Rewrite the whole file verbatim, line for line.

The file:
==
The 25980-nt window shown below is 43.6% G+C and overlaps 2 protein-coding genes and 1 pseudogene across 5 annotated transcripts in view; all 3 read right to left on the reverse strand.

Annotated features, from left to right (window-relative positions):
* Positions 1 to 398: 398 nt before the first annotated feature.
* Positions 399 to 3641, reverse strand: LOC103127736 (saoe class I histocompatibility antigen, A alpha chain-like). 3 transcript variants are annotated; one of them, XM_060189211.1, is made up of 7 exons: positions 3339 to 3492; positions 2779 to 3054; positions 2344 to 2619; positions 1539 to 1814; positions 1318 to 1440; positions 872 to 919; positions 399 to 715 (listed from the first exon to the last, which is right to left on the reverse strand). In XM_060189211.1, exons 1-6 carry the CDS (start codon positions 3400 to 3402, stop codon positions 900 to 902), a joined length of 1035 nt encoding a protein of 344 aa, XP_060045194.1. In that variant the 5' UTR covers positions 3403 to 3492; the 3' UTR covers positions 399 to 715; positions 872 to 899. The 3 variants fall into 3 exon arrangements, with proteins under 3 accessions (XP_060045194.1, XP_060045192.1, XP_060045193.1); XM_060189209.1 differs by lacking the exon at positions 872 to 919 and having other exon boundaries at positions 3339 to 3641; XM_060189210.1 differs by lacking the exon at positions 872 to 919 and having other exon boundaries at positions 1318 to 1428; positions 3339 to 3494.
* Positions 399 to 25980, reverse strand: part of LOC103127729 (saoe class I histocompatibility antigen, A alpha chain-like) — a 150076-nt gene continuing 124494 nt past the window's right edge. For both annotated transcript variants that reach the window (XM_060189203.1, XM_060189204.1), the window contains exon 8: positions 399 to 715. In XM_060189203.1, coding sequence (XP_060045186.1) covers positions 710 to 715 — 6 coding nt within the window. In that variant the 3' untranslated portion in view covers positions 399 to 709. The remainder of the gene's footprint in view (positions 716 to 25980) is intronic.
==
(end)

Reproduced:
The 25980-nt window shown below is 43.6% G+C and overlaps 2 protein-coding genes and 1 pseudogene across 5 annotated transcripts in view; all 3 read right to left on the reverse strand.

Annotated features, from left to right (window-relative positions):
* Positions 1 to 398: 398 nt before the first annotated feature.
* Positions 399 to 3641, reverse strand: LOC103127736 (saoe class I histocompatibility antigen, A alpha chain-like). 3 transcript variants are annotated; one of them, XM_060189211.1, is made up of 7 exons: positions 3339 to 3492; positions 2779 to 3054; positions 2344 to 2619; positions 1539 to 1814; positions 1318 to 1440; positions 872 to 919; positions 399 to 715 (listed from the first exon to the last, which is right to left on the reverse strand). In XM_060189211.1, exons 1-6 carry the CDS (start codon positions 3400 to 3402, stop codon positions 900 to 902), a joined length of 1035 nt encoding a protein of 344 aa, XP_060045194.1. In that variant the 5' UTR covers positions 3403 to 3492; the 3' UTR covers positions 399 to 715; positions 872 to 899. The 3 variants fall into 3 exon arrangements, with proteins under 3 accessions (XP_060045194.1, XP_060045192.1, XP_060045193.1); XM_060189209.1 differs by lacking the exon at positions 872 to 919 and having other exon boundaries at positions 3339 to 3641; XM_060189210.1 differs by lacking the exon at positions 872 to 919 and having other exon boundaries at positions 1318 to 1428; positions 3339 to 3494.
* Positions 399 to 25980, reverse strand: part of LOC103127729 (saoe class I histocompatibility antigen, A alpha chain-like) — a 150076-nt gene continuing 124494 nt past the window's right edge. For both annotated transcript variants that reach the window (XM_060189203.1, XM_060189204.1), the window contains exon 8: positions 399 to 715. In XM_060189203.1, coding sequence (XP_060045186.1) covers positions 710 to 715 — 6 coding nt within the window. In that variant the 3' untranslated portion in view covers positions 399 to 709. The remainder of the gene's footprint in view (positions 716 to 25980) is intronic.